IOL moved down. What to do?

Research your concerns in this forum or post your questions if you have had Lasik, IntraLasik, PRK, LASEK, Epi-Lasik, RLE, or P-IOL within the past three months.

IOL moved down. What to do?

Postby edd » Mon Jan 21, 2008 2:40 am

Hello!
I am 72 years-old man. I had a cataract surgery at 8 Jan 2008 on the right eye. Now I have worse vision that was before cataract surgery: my right eye vision are fuzzy, blurred, and doubled in vertical direction. Especially a lucent objects: the lower image of the object is many times bigger than object itself. It is very difficult to drive a car. I need to close my right eye when I drive. My doctoe said that the surgery was 100% successfull(?), but the result is not well for me and after some investigation he found that the IOL lens is moved down. What to do to improve the situation?
Thanks
edd
 
Posts: 3
Joined: Sat Jan 19, 2008 7:35 pm

Postby LasikExpert » Mon Jan 21, 2008 8:38 pm

There are several techniques that can reposition the intraocular lens (IOL). Until that is completed, your vision will be very poor. Fortunately it is not likely that any long-term damage will occur between now and when the IOL is repositioned. You need to discuss with your surgeon when IOL repositioning will be performed.
Glenn Hagele
Volunteer Executive Director
USAEyes

Lasik Info &
Lasik Doctor Certification

I am not a doctor.
LasikExpert
Site Admin
 
Posts: 3309
Joined: Fri May 12, 2006 6:43 am
Location: California

More detailes

Postby edd » Mon Jan 21, 2008 10:34 pm

LasikExpert wrote:There are several techniques that can reposition the intraocular lens (IOL). Until that is completed, your vision will be very poor. Fortunately it is not likely that any long-term damage will occur between now and when the IOL is repositioned. You need to discuss with your surgeon when IOL repositioning will be performed.


Thanks Glenn
Can you describe what techniques, that can reposition the IOL, you mean, and what kind of long-term damage you mean?
Thanks
edd
 
Posts: 3
Joined: Sat Jan 19, 2008 7:35 pm

IOL moved down. What to do?

Postby edd » Wed Jan 23, 2008 9:09 pm

LasikExpert wrote:
There are several techniques that can reposition the intraocular lens (IOL). Until that is completed, your vision will be very poor. Fortunately it is not likely that any long-term damage will occur between now and when the IOL is repositioned. You need to discuss with your surgeon when IOL repositioning will be performed.


Thanks Glenn
Can you describe what techniques, that can reposition the IOL, you mean, and what kind of long-term damage you mean?
Thanks
edd
 
Posts: 3
Joined: Sat Jan 19, 2008 7:35 pm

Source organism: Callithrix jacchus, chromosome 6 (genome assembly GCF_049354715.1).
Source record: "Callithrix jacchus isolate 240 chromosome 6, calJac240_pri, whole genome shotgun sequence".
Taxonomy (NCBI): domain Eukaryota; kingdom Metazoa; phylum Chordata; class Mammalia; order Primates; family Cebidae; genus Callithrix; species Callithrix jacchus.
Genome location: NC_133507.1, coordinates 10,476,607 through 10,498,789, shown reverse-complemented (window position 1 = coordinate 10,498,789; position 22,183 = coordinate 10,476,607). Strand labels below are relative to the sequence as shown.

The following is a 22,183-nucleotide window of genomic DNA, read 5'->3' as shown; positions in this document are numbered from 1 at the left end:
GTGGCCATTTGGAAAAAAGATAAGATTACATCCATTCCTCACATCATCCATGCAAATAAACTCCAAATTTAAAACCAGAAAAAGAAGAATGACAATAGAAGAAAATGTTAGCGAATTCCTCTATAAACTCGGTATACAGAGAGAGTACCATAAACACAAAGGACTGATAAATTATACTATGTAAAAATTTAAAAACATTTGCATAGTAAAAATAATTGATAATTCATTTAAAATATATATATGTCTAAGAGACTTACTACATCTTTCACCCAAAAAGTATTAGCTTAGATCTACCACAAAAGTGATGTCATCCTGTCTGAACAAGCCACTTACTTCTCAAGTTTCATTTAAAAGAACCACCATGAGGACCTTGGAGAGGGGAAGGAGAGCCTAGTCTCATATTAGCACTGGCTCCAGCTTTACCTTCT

Postby LasikExpert » Wed Jan 23, 2008 9:41 pm

Without getting into two much detail, there are two primary techniques to reposition an IOL. One uses a laser (different that Lasik laser) and another is manual manipulation.

The natural lens within the eye is very much like a grape. It has a strong outer "skin" and a soft pulpy center. During the surgery the doctor creates a small hole in the front of the outer skin and using ultrasonic energy and vacuum breaks up the pulpy center and removes the pieces. This leaves most of the outer skin intact. This "capsular bag" is where the IOL is positioned. Tiny tension haptics that look like curved whiskers from the IOL extend out inside the capsular bag and this slight tension helps center the IOL.

Image

Manual manipulation is just what it sounds like. The surgeon would enter the eye through very small incisions (probably using the ones used for the initial surgery) and using a surgical tool rotates the IOL into position.

The laser uses release of the internal tensions within the eye to reposition the IOL. Depending upon how and why the IOL is misaligned, it may be possible to use an ngYAG laser to create a hole in the capsular bag. A properly placed hole will change the internal stresses and shift the IOL in the desired direction.

It is also possible that the lens needs to be removed and replaced, but this is rather rare for a decentration issue.

What method is best will be determined by your surgeon.
Glenn Hagele
Volunteer Executive Director
USAEyes

Lasik Info &
Lasik Doctor Certification

I am not a doctor.
LasikExpert
Site Admin
 
Posts: 3309
Joined: Fri May 12, 2006 6:43 am
Location: California


Return to Just Had It

Who is online

Users browsing this forum: No registered users and 2 guests

cron